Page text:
Some gastrointestinal problems, such as small intestinal bacterial overgrowth (SIBO) or microbiome dysbiosis, and even food sensitivities have been named as signs of leaky gut syndrome, but people can have these and not have a problem with a compromised gut lining.

Can you test for leaky gut?

A lab test is the best way to identify excessive intestinal permeability. Life Extension has a convenient and innovative finger stick test with a reliable and comprehensive methodology to determine if leaky gut syndrome may be a concern. Its Gut Barrier Panel tests for key markers involved with regulating intestinal barrier function: zonulin, occludin, and Candida albicans:

  • Candida albicans.

    Immune system response toward Candida albicans may indicate heightened intestinal permeability and can be an early sign of leaky gut syndrome.
  • Zonulin.

    Zonulin is a protein involved with regulation of intestinal permeability through its effects on intestinal tight junctions. Positive reactivity toward zonulin suggests excess gut permeability, typically at an intermediate level of leaky gut syndrome.
  • Occludin.

    Occludin is an enzyme involved with stabilization of intestinal tight junctions. Because occludin does not typically enter circulation, detecting occludin suggests a deterioration of the intestinal wall. Typically, it reflects a later stage and/or chronic leaky gut syndrome.

How can you heal your leaky gut?

  • Eat a healthy diet that is high in fruits, vegetables and legumes, such as the Mediterranean diet. Plant nutrients and high-fiber foods support a healthy microbiome. Just remember to increase your fiber consumption gradually. Too much at once can cause digestive issues. Also, plan your meals to avoid lectins and to be mindful of any food sensitivities you may have, such as gluten or dairy.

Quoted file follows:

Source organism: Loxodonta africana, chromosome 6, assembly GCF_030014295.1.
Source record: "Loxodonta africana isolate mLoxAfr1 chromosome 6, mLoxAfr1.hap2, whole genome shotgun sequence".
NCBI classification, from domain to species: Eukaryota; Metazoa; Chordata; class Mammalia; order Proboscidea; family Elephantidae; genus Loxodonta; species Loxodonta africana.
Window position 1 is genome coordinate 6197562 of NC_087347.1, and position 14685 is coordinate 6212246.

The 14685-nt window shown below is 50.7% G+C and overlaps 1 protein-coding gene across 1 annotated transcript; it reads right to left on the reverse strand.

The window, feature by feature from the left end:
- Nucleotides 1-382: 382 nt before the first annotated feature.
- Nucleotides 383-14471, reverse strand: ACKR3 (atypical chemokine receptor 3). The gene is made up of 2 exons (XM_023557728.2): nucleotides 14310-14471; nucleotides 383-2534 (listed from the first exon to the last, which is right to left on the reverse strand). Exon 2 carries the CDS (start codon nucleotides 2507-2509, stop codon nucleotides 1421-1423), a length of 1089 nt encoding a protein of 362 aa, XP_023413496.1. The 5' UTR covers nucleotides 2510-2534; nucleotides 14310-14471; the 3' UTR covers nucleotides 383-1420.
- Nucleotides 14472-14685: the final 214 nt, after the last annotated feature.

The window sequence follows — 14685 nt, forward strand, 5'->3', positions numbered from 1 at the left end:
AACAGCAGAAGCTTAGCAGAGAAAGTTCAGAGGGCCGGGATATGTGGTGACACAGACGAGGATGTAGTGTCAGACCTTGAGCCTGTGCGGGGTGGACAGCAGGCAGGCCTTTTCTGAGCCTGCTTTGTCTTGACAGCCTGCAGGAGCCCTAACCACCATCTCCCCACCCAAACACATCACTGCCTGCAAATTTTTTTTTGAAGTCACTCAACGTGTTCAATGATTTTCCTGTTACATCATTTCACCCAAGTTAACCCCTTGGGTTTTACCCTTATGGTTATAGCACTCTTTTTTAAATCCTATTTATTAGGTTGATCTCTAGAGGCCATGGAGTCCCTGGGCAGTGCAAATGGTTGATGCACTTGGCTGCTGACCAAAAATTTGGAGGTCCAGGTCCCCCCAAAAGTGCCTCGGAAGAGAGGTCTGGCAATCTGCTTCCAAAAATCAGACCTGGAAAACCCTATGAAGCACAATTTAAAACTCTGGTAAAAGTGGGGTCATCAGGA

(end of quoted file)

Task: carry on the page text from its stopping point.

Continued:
• Manage stress and get enough sleep. Regular, restful sleep gives your body the time it needs to recharge and repair the body and your digestive system. Chronic stress damages our health, increasing the risk for serious health concerns and ongoing inflammation.
  • Avoid unnecessary antibiotics and non-steroidal anti-inflammatory drugs (NSAIDs). Antibiotics and NSAIDs are ineffective for viral infections and have been shown to induce gut damage.
  • Support a healthy gut with targeted nutrition. These nutrients have been studied to support a healthy intestinal lining:
    • L- Glutamine. Ten active men received glutamine or a placebo before intense exercise, to study gastrointestinal permeability differences post-exercise. Those taking glutamine had decreased gastrointestinal permeability compared to those in the placebo group.
    • Vitamin E. Vitamin E's ability to restore the intestinal barrier and improve the gastrointestinal tract may be linked to the prevention and treatment of rheumatoid arthritis.
    • Probiotics. These health-promoting bacteria help rebalance the gut microbiota and support intestinal health.
    • Prebiotics. Prebiotic food sources help to fuel the healthy flora in your intestines. They may support better sleep as well as gut health.
    • Zinc. Zinc is associated with tissue healing and has been proposed for excessive intestinal permeability.

A health needs quiz can help give you a personal recommendation for nutrients you may need to support better digestive health.

How to prevent leaky gut

As with healing a leaky gut, to prevent this condition from occurring in the first place, you want to eat a healthy diet that avoids most added sugar, manage your stress and get enough sleep. All of these are factors in good intestinal health. In addition, follow these tips:

  • Be wary of antibiotics.

    Specifically, don't take antibiotics for a viral infection. Many sore throats, and much of what we usually think of as colds and flus, are viral infections that aren't helped by antibiotics, and their use may affect your gut health.
  • Work up a sweat.

    Exercise is important to overall wellbeing, weight loss and maintenance, and gut health.
  • Support your gut microbiome.

    Live probiotics and prebiotics can help promote a healthy gut flora in your intestines.

About the Author: Jennifer Jhon graduated from Auburn University with a degree in journalism and communications. She established her career as an editor, designer and writer at several newspapers and magazines. She has been writing about wellness, health and nutrition for 10 years.